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Impact of Varicella Vaccination on Varicella-related Hospitalizations Among American Indian/Alaska Native People

Singleton, Rosalyn J. MD, MPH*; Holman, Robert C. MS; Person, Marissa K. MSPH; Steiner, Claudia A. MD; Redd, John T. MD§; Hennessy, Thomas W. MD; Groom, Amy MPH; Holve, Stephen MD**; Seward, Jane F. MB BS, MPH††

The Pediatric Infectious Disease Journal: March 2014 - Volume 33 - Issue 3 - p 276–279
doi: 10.1097/INF.0000000000000100
Original Studies

Background: Routine childhood varicella vaccination, implemented in 1995, has resulted in significant declines in varicella-related hospitalizations in the United States. Varicella hospitalization rates among the American Indian (AI) and Alaska Native (AN) population have not been previously documented.

Methods: We selected varicella-related hospitalizations, based on a published definition, from the Indian Health Service inpatient database for AI/ANs in the Alaska, Southwest and Northern Plains regions (1995–2010) and from the Nationwide Inpatient Sample for the general US population (2007–2010). We analyzed average annual hospitalization rates prevaccine (1995–1998) and postvaccine (2007–2010) for the AI/AN population, and postvaccine for the general US population.

Results: From 1995–1998 to 2007–2010, the average annual varicella-related hospitalization rate for AI/ANs in the 3 regions decreased 95% (0.66–0.03/10,000 persons); the postvaccine rate appears lower than the general US rate (0.06, 95% confidence interval: 0.05–0.06). The rate declined in all AI/AN pediatric age groups. Infants experienced the highest prevaccine (14.07) and postvaccine (0.83) hospitalization rates. Adults experienced low rates in both periods. Varicella vaccination rates in 19- to 35-month-old AI/AN children during fiscal years 2008–2010 were 88.1–91.0%.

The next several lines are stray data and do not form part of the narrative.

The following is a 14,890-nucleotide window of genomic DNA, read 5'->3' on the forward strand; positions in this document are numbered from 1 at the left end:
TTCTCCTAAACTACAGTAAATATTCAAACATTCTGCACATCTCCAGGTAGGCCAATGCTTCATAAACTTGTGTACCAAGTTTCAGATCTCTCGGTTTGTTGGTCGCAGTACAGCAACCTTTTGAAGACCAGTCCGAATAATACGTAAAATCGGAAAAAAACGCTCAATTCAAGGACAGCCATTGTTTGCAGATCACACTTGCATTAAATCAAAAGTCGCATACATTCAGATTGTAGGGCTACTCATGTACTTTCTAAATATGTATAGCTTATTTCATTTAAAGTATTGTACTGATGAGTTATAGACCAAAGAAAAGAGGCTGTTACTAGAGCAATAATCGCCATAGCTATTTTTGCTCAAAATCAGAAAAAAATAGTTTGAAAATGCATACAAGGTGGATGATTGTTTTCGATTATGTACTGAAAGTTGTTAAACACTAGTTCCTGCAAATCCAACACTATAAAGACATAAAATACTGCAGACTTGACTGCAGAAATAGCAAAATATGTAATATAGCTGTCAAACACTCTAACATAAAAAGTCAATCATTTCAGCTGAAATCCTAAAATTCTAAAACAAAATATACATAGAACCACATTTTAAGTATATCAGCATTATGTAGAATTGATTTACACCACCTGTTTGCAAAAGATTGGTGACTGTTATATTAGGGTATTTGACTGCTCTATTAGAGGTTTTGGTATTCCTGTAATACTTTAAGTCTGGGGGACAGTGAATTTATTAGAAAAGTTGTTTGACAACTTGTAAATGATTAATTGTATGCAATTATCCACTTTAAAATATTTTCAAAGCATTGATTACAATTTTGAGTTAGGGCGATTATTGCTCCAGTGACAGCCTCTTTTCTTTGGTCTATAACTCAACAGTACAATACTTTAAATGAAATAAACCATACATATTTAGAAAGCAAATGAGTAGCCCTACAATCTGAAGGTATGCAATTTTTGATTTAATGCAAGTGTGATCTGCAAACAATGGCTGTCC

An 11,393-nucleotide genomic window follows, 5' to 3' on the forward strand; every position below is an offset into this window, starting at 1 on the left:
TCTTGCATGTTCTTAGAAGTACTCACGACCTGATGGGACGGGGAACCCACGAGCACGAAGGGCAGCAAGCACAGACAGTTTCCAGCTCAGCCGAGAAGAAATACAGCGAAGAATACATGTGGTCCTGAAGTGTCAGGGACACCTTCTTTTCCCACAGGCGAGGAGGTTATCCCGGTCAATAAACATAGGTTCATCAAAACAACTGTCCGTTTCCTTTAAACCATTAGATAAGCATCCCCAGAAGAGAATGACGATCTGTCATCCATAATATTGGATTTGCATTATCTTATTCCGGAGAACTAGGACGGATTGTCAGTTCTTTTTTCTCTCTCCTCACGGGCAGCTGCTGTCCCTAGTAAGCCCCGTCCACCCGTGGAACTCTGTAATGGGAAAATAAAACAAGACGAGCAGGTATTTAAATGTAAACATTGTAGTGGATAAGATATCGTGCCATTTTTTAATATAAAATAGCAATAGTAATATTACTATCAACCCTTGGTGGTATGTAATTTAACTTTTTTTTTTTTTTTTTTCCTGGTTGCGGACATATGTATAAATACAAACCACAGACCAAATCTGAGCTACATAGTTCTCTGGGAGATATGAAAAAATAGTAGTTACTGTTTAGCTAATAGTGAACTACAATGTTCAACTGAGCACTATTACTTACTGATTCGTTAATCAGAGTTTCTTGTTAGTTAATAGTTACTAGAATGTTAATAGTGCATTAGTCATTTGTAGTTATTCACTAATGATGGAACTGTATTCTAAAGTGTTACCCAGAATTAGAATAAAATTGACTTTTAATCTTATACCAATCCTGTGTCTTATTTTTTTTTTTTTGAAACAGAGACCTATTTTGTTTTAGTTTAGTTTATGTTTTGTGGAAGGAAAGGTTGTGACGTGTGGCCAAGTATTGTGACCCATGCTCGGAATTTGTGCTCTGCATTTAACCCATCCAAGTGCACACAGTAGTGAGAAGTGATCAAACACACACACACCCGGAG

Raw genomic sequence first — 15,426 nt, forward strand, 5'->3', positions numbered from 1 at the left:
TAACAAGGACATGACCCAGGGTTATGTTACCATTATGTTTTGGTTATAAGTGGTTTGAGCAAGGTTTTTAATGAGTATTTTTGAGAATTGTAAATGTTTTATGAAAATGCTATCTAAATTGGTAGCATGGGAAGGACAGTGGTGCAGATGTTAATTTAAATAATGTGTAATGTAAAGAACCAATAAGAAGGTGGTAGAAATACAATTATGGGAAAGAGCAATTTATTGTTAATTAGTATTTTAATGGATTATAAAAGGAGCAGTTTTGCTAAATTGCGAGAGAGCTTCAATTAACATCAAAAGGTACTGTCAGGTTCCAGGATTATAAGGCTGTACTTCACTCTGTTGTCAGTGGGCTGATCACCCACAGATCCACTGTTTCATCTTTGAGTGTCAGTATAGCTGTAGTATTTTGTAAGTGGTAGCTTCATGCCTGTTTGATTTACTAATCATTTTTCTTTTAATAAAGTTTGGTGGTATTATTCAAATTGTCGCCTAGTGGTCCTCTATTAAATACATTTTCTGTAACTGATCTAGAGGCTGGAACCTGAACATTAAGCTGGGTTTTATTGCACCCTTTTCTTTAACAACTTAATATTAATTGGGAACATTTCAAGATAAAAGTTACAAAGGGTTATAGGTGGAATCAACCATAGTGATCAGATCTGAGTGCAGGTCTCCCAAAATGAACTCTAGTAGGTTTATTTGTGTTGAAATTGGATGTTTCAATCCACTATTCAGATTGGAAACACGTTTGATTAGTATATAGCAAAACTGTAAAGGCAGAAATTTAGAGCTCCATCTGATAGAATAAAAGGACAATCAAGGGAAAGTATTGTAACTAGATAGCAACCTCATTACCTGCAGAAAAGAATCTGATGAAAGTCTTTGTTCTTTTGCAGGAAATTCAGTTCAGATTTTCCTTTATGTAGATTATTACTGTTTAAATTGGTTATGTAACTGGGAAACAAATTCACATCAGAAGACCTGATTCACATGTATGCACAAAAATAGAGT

Conclusions: Widespread use of varicella vaccine in AI/AN children was accompanied by substantial declines in varicella-related hospitalizations consistent with high varicella vaccine effectiveness in preventing severe varicella outcomes.

Supplemental Digital Content is available in the text.

From the *Alaska Native Tribal Health Consortium, Anchorage, AK; Division of High-Consequence Pathogens and Pathology, National Center for Emerging and Zoonotic Infectious Diseases (NCEZID), Centers for Disease Control and Prevention (CDC), U.S. Department of Health and Human Services (USDHHS), Atlanta, GA; Healthcare Cost and Utilization Project, Center for Delivery, Organization and Markets, Agency for Healthcare Research and Quality, USDHHS, Rockville, MD; §Indian Health Service (IHS), USDHHS, Santa Fe, NM; Arctic Investigations Program, NCEZID, CDC, USDHHS, Anchorage, AK; Immunization Services Division, CDC, USA USDHHS, Atlanta, GA; **Tuba City Regional Health Care, IHS, USDHHS, Tuba City, AZ; and ††Division of Viral Diseases, National Center for Immunization and Respiratory Disease, CDC, GA.

Accepted for publication September 19, 2013.

The authors have no funding or conflicts of interest to disclose.

Supplemental digital content is available for this article. Direct URL citations appear in the printed text and are provided in the HTML and PDF versions of this article on the journal’s website (

Address for Correspondence: Rosalyn Singleton, MD; AIP-CDC, 4055 Tudor Centre Dr, Anchorage, AK 99508. E-mail:

© 2014 by Lippincott Williams & Wilkins, Inc.